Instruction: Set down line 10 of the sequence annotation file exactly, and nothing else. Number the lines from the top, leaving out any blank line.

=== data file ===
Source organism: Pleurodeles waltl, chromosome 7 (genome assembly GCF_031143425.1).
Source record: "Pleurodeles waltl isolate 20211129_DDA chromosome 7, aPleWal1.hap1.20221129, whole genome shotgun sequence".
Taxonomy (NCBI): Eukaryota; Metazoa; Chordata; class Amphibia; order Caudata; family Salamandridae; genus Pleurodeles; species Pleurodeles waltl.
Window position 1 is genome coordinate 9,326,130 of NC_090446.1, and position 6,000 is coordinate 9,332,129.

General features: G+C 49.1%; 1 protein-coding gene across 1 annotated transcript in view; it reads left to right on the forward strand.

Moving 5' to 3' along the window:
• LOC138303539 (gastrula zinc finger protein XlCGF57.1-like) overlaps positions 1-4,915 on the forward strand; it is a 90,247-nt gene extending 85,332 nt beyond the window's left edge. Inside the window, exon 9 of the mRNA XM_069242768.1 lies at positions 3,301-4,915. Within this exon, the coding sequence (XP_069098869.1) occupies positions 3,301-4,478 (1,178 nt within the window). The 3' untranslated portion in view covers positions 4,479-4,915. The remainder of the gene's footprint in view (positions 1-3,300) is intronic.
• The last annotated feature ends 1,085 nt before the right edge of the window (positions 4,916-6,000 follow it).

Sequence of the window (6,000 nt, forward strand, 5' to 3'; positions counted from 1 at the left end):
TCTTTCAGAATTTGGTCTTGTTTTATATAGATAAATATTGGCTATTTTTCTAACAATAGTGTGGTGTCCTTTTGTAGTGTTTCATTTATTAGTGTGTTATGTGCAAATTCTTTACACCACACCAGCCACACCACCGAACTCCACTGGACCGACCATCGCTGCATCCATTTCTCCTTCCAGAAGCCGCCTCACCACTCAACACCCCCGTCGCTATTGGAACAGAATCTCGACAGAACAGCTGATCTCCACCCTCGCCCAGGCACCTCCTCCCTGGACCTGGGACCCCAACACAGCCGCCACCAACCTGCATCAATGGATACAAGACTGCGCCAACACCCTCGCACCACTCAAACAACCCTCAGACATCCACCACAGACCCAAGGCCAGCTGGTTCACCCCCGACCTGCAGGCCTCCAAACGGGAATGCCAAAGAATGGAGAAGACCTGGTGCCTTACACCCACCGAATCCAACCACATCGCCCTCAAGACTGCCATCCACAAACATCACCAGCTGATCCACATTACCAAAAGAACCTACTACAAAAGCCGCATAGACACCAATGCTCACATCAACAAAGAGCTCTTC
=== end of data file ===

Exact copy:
TCTTTCAGAATTTGGTCTTGTTTTATATAGATAAATATTGGCTATTTTTCTAACAATAGTGTGGTGTCCTTTTGTAGTGTTTCATTTATTAGTGTGTTATGTGCAAATTCTTTACACCACACCAGCCACACCACCGAACTCCACTGGACCGACCATCGCTGCATCCATTTCTCCTTCCAGAAGCCGCCTCACCACTCAACACCCCCGTCGCTATTGGAACAGAATCTCGACAGAACAGCTGATCTCCACCCTCGCCCAGGCACCTCCTCCCTGGACCTGGGACCCCAACACAGCCGCCACCAACCTGCATCAATGGATACAAGACTGCGCCAACACCCTCGCACCACTCAAACAACCCTCAGACATCCACCACAGACCCAAGGCCAGCTGGTTCACCCCCGACCTGCAGGCCTCCAAACGGGAATGCCAAAGAATGGAGAAGACCTGGTGCCTTACACCCACCGAATCCAACCACATCGCCCTCAAGACTGCCATCCACAAACATCACCAGCTGATCCACATTACCAAAAGAACCTACTACAAAAGCCGCATAGACACCAATGCTCACATCAACAAAGAGCTCTTC